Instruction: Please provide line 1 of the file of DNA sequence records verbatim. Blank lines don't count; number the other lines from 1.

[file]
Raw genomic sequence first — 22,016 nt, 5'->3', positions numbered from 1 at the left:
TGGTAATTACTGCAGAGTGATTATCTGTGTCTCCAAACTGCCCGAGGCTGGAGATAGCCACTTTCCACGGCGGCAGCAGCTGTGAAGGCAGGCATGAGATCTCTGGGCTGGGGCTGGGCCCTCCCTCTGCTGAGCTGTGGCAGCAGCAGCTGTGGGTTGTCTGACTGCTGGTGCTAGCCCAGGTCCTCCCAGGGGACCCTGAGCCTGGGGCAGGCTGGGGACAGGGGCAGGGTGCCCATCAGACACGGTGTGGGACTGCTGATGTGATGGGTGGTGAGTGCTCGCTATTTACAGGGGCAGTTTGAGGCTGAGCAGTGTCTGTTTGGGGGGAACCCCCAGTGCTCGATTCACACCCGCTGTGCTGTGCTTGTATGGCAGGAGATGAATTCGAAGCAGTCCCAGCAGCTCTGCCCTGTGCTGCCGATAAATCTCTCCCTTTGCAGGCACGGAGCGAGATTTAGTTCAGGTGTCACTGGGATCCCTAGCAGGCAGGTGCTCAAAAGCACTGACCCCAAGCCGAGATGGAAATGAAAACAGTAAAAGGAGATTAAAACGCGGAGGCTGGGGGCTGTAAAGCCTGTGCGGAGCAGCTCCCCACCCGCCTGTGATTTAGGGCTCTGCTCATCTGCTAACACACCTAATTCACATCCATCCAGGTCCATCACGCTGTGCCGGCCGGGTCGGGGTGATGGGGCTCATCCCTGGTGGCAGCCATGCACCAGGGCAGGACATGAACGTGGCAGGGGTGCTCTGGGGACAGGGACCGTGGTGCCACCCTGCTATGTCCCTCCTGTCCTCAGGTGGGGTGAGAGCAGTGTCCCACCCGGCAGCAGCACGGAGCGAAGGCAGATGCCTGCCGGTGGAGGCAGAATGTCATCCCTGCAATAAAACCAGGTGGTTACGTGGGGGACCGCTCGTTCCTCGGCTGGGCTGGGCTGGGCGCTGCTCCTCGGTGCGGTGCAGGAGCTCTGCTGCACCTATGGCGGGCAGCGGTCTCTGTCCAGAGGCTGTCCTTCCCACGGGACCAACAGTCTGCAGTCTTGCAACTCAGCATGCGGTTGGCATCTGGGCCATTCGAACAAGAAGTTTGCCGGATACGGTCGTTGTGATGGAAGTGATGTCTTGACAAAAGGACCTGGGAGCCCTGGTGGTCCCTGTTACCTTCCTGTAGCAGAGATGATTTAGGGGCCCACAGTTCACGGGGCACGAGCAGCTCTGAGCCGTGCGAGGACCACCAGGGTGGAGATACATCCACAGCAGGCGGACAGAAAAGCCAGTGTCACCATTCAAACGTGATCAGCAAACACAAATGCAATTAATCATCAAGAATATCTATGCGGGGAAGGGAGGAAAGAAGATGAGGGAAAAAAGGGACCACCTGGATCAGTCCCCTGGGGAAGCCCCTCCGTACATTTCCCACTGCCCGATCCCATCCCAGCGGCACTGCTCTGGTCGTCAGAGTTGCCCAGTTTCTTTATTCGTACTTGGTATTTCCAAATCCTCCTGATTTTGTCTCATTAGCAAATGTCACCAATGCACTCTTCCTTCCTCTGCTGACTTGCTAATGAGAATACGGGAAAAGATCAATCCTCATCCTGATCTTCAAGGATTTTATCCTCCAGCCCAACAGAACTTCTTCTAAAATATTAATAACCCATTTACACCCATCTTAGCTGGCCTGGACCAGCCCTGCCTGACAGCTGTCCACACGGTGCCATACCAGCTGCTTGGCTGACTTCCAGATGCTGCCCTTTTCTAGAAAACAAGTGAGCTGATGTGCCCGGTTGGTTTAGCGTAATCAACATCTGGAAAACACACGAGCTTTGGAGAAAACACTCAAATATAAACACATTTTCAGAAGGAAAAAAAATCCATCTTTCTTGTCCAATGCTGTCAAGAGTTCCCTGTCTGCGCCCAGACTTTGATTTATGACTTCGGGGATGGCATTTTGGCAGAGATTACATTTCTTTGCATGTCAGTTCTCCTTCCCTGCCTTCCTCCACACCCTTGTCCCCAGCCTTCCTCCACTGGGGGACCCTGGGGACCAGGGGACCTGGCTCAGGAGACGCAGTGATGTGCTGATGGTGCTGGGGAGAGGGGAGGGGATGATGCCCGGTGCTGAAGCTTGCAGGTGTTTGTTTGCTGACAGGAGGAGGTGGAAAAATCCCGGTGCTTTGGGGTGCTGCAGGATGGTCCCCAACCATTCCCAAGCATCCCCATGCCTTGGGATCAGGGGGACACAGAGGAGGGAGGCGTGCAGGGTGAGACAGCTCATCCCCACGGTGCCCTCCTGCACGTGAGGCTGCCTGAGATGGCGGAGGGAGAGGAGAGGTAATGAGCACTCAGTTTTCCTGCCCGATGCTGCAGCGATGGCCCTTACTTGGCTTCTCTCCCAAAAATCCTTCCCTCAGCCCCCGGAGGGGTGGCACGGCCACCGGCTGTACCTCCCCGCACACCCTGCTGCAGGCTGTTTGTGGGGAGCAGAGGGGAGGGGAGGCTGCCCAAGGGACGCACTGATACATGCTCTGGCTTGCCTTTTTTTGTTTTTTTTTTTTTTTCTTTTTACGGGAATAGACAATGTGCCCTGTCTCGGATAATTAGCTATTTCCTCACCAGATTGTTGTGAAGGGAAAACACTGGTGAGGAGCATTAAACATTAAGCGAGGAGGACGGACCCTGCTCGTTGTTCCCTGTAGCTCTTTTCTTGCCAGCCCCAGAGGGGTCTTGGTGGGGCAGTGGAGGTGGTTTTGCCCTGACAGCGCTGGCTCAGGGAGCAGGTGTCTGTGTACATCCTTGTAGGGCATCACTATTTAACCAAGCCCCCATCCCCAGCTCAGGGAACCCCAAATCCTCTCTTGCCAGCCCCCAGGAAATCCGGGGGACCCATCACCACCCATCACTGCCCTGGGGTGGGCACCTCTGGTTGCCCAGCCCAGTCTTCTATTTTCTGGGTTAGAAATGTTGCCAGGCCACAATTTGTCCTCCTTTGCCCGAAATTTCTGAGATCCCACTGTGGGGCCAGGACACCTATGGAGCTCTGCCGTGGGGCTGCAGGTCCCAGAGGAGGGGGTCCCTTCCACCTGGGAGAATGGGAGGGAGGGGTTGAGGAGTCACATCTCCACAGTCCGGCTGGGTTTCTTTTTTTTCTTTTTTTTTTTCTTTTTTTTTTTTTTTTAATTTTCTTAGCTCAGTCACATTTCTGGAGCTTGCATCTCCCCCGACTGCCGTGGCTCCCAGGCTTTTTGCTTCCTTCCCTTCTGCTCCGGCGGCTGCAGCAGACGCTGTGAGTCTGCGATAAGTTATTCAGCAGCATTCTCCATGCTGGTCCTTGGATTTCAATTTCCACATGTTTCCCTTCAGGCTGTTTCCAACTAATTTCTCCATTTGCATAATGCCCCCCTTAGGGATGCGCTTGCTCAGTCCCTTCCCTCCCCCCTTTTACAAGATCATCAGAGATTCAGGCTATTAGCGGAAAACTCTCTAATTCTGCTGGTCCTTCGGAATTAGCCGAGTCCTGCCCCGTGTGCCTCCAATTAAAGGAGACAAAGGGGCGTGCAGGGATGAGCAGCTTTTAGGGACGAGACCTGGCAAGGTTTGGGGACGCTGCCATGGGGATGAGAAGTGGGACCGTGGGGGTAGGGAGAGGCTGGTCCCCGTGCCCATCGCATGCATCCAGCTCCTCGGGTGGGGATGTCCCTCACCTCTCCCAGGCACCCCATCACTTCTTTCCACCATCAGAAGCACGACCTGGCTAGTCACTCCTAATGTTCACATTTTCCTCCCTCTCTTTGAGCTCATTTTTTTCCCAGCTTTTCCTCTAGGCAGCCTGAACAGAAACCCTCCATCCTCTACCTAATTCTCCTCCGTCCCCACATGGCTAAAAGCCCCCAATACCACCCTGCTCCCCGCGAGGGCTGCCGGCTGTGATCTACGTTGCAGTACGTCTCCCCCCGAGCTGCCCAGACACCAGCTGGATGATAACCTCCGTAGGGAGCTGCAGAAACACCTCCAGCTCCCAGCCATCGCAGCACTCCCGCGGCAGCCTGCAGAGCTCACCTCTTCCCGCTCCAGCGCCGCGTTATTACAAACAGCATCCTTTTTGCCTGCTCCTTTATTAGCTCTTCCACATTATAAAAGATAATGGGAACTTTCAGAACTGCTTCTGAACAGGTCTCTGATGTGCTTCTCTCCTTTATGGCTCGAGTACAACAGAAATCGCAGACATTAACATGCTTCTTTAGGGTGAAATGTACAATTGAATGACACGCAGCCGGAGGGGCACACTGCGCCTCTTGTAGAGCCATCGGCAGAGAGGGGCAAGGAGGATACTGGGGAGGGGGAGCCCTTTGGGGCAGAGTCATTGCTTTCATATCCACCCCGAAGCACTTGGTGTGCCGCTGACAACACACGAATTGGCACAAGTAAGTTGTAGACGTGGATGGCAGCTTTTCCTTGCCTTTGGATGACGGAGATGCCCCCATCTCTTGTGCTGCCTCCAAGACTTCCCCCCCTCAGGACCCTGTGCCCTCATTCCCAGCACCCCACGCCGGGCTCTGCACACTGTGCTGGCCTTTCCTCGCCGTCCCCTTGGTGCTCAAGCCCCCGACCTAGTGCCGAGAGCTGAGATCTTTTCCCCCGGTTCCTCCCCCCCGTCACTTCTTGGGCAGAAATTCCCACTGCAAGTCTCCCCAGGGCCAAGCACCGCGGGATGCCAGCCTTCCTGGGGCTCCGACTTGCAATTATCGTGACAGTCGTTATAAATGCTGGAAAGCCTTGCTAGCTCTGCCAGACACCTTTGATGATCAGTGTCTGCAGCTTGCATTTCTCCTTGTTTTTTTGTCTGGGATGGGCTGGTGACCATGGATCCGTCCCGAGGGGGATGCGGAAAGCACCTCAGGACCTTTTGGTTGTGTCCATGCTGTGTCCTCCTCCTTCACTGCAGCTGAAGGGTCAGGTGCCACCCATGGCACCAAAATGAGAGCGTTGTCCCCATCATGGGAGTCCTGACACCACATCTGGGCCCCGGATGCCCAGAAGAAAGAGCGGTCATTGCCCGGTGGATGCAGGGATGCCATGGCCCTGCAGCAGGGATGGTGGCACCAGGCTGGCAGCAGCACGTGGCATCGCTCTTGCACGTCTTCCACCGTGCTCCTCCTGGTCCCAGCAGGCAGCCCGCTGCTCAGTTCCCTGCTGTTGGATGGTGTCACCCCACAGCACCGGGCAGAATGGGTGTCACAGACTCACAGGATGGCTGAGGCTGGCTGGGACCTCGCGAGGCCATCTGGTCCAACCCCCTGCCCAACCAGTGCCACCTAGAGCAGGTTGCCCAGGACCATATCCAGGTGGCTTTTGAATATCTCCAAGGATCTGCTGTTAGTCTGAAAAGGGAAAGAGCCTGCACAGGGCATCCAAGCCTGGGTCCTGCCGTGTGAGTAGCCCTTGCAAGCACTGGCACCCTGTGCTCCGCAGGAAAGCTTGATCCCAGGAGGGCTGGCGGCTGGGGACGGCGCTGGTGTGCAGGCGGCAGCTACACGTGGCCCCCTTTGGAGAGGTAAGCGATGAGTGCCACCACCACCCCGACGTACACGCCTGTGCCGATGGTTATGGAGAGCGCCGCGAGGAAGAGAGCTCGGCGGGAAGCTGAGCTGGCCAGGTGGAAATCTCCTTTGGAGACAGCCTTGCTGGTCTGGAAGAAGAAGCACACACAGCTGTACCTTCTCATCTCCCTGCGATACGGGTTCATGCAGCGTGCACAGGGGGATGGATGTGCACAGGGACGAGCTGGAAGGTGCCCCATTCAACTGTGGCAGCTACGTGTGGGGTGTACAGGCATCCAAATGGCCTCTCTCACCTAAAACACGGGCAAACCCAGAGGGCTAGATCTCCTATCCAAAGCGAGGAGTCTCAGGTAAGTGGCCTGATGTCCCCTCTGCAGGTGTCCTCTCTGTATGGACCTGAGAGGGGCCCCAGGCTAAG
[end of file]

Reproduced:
Raw genomic sequence first — 22,016 nt, 5'->3', positions numbered from 1 at the left: